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  • When should you patch?

    Posted on Susan Bradley Comment on the AskWoody Lounge

    Home Forums AskWoody blog When should you patch?

    • This topic has 7 replies, 4 voices, and was last updated 1 month ago.
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      • #2322280
        Susan Bradley
        Manager

        Susan Bradley Patch Lady

        1 user thanked author for this post.
      • #2322398
        James Bond 007
        AskWoody Lounger

        Susan, in your article you said:

        As much as many of us love to create dual-boot machines, this is something that can trigger issues. I recommend only doing dual booting if you are an expert user — and ensure you have a backup of the system.

        Exactly what kind of issues are you talking about?

        My own systems ALL have multi-booting between Windows 8.1 / Windows 7 and maybe Windows 10 (LTSB / LTSC only for testing purposes). I setup the disk using MBR partitioning (not GPT) and use a special boot program that presents a menu upon computer start and lists all available bootable partitions. Once a partition is selected all other partitions are then hidden so that the booted Windows system cannot see the other partitions on the disk. While this takes some time to setup I have never had a problem.

        When I experimented with Windows 10 Pro / Enterprise in VMware Workstation (the virtual machine used a MBR disk and not a GPT disk), I noticed that when I attempted to upgrade a Windows 10 virtual machine to a newer build (e.g. 1809 -> 1909) the Windows setup program invariably created a 500MB (approximate) partition on the Windows disk, resizing the Windows partition in the process, all without asking for my permission. I would think this would be very troublesome if the user has a dual boot or multi-boot system as this action might alter or destroy other partitions on the system disk rendering the other operating systems (e.g. Linux) unbootable. I have always wondered why the Windows 10 setup program do this when upgrading Windows 10.

        Hope for the best. Prepare for the worst.

        • This reply was modified 1 month ago by James Bond 007. Reason: Correction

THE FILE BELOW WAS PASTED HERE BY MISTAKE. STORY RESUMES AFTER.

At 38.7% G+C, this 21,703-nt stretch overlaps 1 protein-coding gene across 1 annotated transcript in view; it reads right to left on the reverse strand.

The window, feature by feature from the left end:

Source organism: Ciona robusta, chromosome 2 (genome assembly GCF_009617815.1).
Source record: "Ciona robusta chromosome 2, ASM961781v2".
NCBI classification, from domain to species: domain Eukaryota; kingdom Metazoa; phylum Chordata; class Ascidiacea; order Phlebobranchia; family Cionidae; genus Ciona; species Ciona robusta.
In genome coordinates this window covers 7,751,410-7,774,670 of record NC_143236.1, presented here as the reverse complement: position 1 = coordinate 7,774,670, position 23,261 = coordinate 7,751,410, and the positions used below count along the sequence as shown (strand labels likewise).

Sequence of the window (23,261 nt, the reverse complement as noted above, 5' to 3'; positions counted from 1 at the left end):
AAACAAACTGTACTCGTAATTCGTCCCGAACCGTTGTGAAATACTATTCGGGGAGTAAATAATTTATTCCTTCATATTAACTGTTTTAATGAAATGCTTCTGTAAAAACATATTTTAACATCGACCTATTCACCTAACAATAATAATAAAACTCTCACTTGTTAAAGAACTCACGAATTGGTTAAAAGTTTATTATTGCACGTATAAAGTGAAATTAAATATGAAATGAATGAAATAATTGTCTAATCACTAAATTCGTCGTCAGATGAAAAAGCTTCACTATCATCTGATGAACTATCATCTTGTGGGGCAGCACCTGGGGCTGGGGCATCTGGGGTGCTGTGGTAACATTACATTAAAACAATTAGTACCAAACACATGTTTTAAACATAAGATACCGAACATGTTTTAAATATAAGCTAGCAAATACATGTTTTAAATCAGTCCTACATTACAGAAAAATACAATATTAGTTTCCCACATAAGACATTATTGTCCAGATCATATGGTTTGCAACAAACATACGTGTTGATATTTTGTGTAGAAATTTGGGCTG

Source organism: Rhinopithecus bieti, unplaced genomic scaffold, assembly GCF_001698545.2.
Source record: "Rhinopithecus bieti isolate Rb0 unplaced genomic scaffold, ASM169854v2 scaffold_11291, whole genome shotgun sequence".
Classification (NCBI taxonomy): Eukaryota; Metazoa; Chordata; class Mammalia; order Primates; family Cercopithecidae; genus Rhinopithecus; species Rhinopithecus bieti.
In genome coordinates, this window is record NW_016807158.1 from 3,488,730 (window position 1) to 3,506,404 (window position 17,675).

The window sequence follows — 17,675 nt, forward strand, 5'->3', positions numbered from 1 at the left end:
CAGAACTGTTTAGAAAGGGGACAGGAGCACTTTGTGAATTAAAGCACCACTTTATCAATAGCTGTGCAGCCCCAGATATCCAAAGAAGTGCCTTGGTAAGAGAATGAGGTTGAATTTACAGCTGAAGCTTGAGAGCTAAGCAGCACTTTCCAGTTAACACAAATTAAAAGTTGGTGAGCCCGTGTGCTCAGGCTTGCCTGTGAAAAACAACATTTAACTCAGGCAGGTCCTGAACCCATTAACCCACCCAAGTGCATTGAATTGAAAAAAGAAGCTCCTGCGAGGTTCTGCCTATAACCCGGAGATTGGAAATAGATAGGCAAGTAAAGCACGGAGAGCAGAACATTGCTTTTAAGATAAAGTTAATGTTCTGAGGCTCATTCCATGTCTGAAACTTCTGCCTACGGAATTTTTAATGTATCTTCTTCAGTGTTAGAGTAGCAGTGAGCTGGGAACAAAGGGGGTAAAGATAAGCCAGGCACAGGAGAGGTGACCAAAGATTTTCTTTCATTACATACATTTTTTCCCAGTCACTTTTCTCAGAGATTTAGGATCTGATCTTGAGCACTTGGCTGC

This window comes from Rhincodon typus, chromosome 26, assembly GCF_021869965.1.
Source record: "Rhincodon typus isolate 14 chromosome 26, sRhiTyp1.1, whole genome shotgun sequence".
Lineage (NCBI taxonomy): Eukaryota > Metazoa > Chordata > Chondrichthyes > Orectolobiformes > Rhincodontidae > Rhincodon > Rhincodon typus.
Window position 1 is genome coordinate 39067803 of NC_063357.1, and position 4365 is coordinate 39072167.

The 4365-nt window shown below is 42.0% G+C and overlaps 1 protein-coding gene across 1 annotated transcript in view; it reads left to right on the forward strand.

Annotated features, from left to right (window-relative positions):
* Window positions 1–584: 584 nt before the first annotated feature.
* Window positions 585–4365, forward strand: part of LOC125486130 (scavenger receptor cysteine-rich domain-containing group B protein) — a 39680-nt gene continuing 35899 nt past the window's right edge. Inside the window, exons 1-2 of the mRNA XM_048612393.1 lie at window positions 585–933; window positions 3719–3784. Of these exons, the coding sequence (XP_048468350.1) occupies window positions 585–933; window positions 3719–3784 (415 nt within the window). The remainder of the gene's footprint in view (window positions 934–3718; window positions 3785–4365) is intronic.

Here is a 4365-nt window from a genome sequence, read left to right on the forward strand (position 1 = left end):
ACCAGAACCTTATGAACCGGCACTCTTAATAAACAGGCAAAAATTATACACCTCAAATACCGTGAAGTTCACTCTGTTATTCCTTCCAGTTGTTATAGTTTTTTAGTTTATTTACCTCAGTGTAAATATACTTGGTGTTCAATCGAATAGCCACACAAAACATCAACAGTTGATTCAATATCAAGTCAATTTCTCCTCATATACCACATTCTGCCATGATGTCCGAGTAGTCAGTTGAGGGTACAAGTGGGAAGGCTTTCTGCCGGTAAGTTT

• #2322401
          Paul T
          AskWoody MVP

          This makes you an expert user in computerland. The ranks are small in percentage terms, but that’s still a lot of people.

          cheers, Paul

          • #2322405
            Susan Bradley
            Manager

            The problem with getting old is that your brain can  only hold so much.  But I distinctly remember a past update that was having issues getting installed and many of the impacted patchers were dual booters.

            You can see some threads here:  but I don’t remember the exact update anymore.  It is a more advanced scenerio.

            Susan Bradley Patch Lady

      • #2322466
        Paul T
        AskWoody MVP
      • #2322713
        sheldon
        AskWoody Plus

        I’m a little confused.  How is this “CHKDSK /f” issue being fixed?  A new patch?  The same patch being re-issued?  Or?

        • #2322718
          Susan Bradley
          Manager

          The patch is not being reissued.  It’s something on the back end of Microsoft.

          Inside the patch is this info:  This installer database contains the logic and data required to install Known Issue Rollback Policy Definitions

           

          From someone on the patchmanagement.org list

          “I downloaded the Group Policy item from their link and took a look at it. It adds an ADMX/ADML to Group Policy (under Administrative Templates) called ”KB4586853 Issue 002 Rollback” which sets the following registry key when enabled:

          HKEY_LOCAL_MACHINE\SYSTEM\CurrentControlSet\Policies\Microsoft\FeatureManagement\Overrides

          [DWORD] “2372249226” = 0″

           

          Instead of using the /f option, it’s better to use newer the chkdsk /scan command – which avoids the issue discussed above.

          Susan Bradley Patch Lady

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